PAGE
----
Environmental connections to public health >>
Toxic Cadmium in Jewelry: States Lead in Protecting Kids
In the absence of adequate federal regulation of hazardous chemicals, the states have stepped up to protect public health and the environment.
The Toxic Substances Control Act requires that state chemical regulations must be at least as strong as those of the U.S. Environmental Protection Agency. But the law, which hasn’t been updated since 1976, also gives states the right to take stronger action to protect their citizens when federal regulations fall short. The issue of cadmium in children’s jewelry shows how important it is that states retain their right to set their own limits on hazardous chemicals.
Cadmium is a carcinogen. Exposures can also damage the lungs and kidneys and weaken bones. Some animal studies suggest that kids may be more susceptible to bone damage from cadmium than adults. Children are especially vulnerable to cadmium because they are still developing, and since kids tend to put things in their mouths, jewelry can be a source of direct exposure.
Many parents were alarmed when, in 2010, a high profile study tested children’s jewelry made in China and sold throughout the U.S. The findings determined that some contained substantial amounts of cadmium, up to 90 percent in several cases. A subsequent study found some kids’ jewelry had more than 200,000 parts per million of cadmium, which some manufacturers began using instead of lead after the Consumer Product Safety Improvement Act of 2008 called for even tighter restrictions on the content of lead in children’s products. There were no immediate cases of illness linked to the cadmium jewelry, but even low exposures over time can cause serious health problems.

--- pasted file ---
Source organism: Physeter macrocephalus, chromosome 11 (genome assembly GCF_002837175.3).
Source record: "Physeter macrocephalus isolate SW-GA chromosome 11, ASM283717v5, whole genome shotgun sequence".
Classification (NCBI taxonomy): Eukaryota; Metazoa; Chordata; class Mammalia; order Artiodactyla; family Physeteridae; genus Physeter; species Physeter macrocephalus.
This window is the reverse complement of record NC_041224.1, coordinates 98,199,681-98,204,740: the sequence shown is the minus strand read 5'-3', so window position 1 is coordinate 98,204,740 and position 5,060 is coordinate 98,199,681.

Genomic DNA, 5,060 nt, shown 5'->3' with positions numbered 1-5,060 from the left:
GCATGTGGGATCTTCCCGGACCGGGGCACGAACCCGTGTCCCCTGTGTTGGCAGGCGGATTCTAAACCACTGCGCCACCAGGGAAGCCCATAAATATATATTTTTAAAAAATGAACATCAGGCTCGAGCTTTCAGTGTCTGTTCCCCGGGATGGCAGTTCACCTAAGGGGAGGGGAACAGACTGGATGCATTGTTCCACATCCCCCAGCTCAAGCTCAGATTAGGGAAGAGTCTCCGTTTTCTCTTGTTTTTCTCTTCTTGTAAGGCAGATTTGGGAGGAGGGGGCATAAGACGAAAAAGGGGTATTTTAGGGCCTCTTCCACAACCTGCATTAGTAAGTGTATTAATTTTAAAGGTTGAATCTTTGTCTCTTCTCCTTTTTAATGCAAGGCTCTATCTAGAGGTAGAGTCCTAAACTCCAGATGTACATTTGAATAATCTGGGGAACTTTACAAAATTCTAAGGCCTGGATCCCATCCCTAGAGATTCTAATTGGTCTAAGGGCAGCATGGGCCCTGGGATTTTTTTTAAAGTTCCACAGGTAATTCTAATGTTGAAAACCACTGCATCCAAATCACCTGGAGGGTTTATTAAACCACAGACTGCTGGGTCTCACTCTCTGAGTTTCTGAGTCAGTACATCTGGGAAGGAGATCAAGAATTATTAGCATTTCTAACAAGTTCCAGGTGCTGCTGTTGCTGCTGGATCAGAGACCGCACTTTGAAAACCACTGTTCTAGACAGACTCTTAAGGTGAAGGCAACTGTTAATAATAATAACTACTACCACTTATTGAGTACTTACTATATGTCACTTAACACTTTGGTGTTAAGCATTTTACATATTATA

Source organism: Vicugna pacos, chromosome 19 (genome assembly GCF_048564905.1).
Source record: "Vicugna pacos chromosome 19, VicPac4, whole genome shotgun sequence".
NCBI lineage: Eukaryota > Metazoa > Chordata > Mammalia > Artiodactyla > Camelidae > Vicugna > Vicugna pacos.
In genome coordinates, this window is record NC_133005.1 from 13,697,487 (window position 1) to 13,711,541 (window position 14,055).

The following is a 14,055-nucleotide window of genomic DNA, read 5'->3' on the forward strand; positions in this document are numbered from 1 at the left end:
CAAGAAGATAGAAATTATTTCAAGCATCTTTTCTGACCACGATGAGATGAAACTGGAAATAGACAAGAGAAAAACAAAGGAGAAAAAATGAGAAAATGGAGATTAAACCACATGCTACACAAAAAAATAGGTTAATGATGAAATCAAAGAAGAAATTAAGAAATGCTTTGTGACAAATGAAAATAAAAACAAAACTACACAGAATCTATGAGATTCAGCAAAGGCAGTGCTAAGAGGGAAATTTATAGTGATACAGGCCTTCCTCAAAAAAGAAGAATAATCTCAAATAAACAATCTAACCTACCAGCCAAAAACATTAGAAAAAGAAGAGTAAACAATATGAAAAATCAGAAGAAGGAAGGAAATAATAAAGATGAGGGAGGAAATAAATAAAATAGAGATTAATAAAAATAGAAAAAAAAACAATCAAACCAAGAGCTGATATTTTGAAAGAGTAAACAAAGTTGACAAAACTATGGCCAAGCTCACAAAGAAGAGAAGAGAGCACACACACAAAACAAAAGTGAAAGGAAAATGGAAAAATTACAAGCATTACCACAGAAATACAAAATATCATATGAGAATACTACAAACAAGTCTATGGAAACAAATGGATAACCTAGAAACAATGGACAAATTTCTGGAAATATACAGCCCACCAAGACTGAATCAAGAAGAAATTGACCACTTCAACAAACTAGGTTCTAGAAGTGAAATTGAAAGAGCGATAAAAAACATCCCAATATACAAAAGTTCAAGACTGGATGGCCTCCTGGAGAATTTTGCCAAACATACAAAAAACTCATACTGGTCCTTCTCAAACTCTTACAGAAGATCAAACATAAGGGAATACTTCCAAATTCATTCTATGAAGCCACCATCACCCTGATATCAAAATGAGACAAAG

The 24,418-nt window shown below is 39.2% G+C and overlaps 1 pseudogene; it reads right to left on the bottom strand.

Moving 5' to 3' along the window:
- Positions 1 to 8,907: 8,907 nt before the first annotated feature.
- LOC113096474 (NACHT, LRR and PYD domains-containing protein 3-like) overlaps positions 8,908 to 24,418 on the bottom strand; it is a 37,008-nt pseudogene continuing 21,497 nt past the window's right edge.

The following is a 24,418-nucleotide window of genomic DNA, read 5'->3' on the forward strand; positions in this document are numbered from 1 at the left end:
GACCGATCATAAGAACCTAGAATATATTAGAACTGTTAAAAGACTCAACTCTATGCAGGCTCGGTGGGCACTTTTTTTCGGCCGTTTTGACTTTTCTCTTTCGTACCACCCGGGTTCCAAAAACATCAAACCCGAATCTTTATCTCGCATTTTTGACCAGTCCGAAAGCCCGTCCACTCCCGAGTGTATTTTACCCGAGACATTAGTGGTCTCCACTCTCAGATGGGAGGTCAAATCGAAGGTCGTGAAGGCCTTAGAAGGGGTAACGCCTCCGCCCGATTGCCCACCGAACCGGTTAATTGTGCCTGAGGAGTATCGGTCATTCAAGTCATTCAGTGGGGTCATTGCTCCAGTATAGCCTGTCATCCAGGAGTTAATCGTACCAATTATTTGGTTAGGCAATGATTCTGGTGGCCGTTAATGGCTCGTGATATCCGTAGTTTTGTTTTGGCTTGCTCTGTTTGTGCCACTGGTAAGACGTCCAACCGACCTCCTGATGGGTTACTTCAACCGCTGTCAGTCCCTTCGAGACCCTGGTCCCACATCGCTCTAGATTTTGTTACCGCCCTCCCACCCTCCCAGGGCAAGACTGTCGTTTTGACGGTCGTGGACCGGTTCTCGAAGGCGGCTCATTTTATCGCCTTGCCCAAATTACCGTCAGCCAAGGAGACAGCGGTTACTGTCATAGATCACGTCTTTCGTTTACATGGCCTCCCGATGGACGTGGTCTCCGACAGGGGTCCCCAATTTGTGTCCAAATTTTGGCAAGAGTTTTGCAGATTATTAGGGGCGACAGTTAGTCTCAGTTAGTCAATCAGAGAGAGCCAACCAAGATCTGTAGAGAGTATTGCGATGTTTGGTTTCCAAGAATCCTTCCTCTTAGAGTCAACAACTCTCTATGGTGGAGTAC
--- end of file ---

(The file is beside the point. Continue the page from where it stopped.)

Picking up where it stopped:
In 2010, several public interest groups responded with a petition to the EPA and Consumer Products Safety Commission (CPSC) calling for a ban on cadmium in children’s jewelry. The petition asked both agencies to require manufacturers to report health and safety data for cadmium in products, similar to that required for lead.
The petition was denied by the CPSC. Instead, the products safety commission worked with ASTM International, a private, industry-friendly standards group, to develop voluntary standards for cadmium in children’s jewelry. The commission also argued that the existing mandatory standard for cadmium in children’s toys was sufficient to protect children from exposure – although most children’s jewelry products are not regulated as toys.
On the other hand, the EPA’s response to the petition seemed promising at first, as a rule was published requiring manufacturers to provide health and safety data for products containing cadmium. The action was significant because it is often a first step to further regulation under TSCA. But the industry fought back, questioning the risk of exposure. The EPA caved and withdrew the rule.
In 2012, California responded by amending its Lead-Containing Jewelry Law to include cadmium, and renamed it the Metal-Containing Jewelry Law. Connecticut, Illinois, Maryland, Minnesota and Washington have also set strict limits on cadmium in children’s jewelry.
Congress is currently debating reforms to TSCA. The industry-friendly bill sponsored by Senators Tom Udall (D-N.M.) and David Vitter (R-La.) would limit the right of states to set more restrictive limits on chemicals (although existing state regulations would remain in place). In contrast, the bill sponsored by Senators Barbara Boxer (D-Calif.) and Ed Markey (D-Mass.) would protect the states’ power to act. It would also make it easier for the EPA to regulate products that contain toxic chemicals.
The case of cadmium underscores what we’ve seen again and again. Whether it’s bisphenol A, flame retardants or other harmful chemicals, states have filled the gaping hole in public health protections allowed by TSCA. It is urgent that the federal law be strengthened, by putting the burden of proof on manufacturers to prove chemicals are safe before they are put on the market, but the states must retain the right to go above and beyond federal regulations.